It goes without saying that innovations and trends in technology have a direct impact on digital security. Just look at what happened with COVID-19. As organizations switched their workforces to remote connectivity, many security teams shifted their attention to deploying enterprise-wide VPNs and partnering with employees to harden their home networks/devices. These tasks could consume an even greater share of infosec professionals’ time if organizations allow their employees to continue to work from home in a post-COVID world.

A boom in remote working isn’t the only force that’s helping to shape the future digital security. In fact, three other innovations and trends are playing a part. Those factors are quantum computing, 5G mobile technology and the IT-OT convergence.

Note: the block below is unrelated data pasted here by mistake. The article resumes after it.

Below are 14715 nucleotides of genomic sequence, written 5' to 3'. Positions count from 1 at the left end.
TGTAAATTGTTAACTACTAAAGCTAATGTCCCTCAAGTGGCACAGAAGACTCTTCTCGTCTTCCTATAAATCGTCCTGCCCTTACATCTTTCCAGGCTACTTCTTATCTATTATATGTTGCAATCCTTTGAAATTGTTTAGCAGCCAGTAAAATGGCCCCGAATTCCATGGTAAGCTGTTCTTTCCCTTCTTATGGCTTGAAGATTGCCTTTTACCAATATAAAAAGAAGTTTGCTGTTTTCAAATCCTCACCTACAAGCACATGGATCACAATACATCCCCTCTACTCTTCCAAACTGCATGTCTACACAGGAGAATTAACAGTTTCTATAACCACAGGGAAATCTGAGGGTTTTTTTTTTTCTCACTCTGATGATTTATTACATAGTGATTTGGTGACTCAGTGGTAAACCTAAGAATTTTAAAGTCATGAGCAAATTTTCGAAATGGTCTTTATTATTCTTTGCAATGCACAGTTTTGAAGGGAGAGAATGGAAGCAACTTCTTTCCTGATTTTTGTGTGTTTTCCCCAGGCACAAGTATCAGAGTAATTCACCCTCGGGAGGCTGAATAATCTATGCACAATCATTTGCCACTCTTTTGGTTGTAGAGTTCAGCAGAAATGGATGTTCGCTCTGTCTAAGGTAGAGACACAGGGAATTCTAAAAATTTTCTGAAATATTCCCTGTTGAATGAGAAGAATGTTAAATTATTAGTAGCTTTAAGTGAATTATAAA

Quantum Computing

As noted by WIRED, quantum computers leverage a new mode of computing based on qubits instead of bits. These units are more “flexible” than bits in that they can be on, off or “superposed” between the two. They’re also entangled to the extent that particles are physically linked together even though they’re physically separate.

These properties allow quantum computers to move information around and to perform tasks quicker and more efficiently than ordinary computers. The possibilities for quantum computing are therefore endless. Indeed, scientists could use quantum computing to take artificial intelligence to new heights. They could also develop new materials, find cures to diseases and fundamentally change life in other ways.

Quantum computing isn’t quite there yet. But scientists have already made significant progress. Back in October 2019, for instance, researchers in UC Santa Barbara used 53 entangled qubits to solve a problem that would have taken 10,000 years on a classical supercomputer. This task took just 200 seconds on their quantum computer. Just a few months after this breakthrough, IBM Research Director Dario Gil explained to (Read more...)